Substance abuse often disrupts relationships and leads to trauma: African-American females with drug use disorders have high chances of experiencing psychological trauma. In addition, reports indicate that this category of people has shown to have a problem with intimacy and conflict in relationships (Kessler, Mickelson & Williams, 2009).

African-American females who have undergone traumatic events show high chances of using alcohol despite the fact that they might not have PTSD.

African-American females with drug used disorders show increased signs that they have experienced sexual abuse in their life.

African-American females with drug use disorders have chaotic lifestyles, which causes a reduction of their emotional closeness, reduction in parenting ability and an increase in family conflict.

Finally, African-American females who have reported to be abused sexually show high chances of drug use disorders.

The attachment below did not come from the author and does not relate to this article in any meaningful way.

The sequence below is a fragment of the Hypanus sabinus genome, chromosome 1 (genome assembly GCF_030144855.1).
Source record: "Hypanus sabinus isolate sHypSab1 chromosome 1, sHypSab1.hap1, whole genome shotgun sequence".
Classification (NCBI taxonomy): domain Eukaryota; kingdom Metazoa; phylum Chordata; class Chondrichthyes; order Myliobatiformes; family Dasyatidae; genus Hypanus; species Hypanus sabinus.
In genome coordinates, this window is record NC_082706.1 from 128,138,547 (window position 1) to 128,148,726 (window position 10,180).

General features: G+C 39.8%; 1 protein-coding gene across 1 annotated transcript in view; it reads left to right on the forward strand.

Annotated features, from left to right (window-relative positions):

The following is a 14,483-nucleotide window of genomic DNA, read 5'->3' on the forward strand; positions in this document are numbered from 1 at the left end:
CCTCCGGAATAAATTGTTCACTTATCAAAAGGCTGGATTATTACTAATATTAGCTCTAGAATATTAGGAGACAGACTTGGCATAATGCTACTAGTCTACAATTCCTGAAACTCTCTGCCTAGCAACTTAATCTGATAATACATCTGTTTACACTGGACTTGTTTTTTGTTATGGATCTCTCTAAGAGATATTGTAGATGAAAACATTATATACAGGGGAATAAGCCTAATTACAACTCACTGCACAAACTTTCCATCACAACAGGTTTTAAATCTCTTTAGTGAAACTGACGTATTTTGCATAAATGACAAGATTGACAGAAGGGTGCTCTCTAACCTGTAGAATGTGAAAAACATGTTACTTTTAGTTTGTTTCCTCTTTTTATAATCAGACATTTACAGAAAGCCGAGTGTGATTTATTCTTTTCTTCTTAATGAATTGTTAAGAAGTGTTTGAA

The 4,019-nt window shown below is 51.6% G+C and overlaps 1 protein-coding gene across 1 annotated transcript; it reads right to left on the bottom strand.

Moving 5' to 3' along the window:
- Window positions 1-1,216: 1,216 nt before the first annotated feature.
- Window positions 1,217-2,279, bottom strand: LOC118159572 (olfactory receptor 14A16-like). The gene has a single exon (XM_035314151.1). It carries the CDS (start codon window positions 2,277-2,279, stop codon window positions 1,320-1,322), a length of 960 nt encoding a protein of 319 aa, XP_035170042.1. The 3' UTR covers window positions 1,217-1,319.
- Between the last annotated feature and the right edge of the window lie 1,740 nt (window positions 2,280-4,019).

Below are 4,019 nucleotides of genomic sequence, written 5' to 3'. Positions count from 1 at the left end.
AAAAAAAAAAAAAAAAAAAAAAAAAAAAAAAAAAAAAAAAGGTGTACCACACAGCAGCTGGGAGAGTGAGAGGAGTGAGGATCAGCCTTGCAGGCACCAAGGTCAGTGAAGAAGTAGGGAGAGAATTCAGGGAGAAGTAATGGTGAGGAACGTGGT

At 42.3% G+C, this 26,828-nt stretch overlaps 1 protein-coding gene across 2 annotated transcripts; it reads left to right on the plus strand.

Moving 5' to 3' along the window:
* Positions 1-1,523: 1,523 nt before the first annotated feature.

Substance abuse worsens the symptoms of PTSD: African-American females with PTSD who engage in substance abuse experience reduced concentration, a decrease in the ability to enjoy life, lack of ability to cope with stress and trauma as well as reduced ability of sleeping restfully. African-American females with PTSD who intoxicate themselves by abusing alcohol have increased emotional numbness; socially isolate themselves, increased depression, irritability and anger, as well feeling that they need to be on guard (Adams & Boscarino, 2005).

Substance abuse decreases the effectiveness of treating PTSD in African-American females.

African-American females diagnosed with PTSD and substance abuse tend to be binge drinkers. This may be due to re-experiences with reminders of the traumatic event.

African-American females with PTSD always experience troubles when trying to fall asleep. When they experience sleeping problems, they tend to resort to alcohol as the only self-medication. However, alcohol may be beneficial in some way, but it may exacerbate a new problem.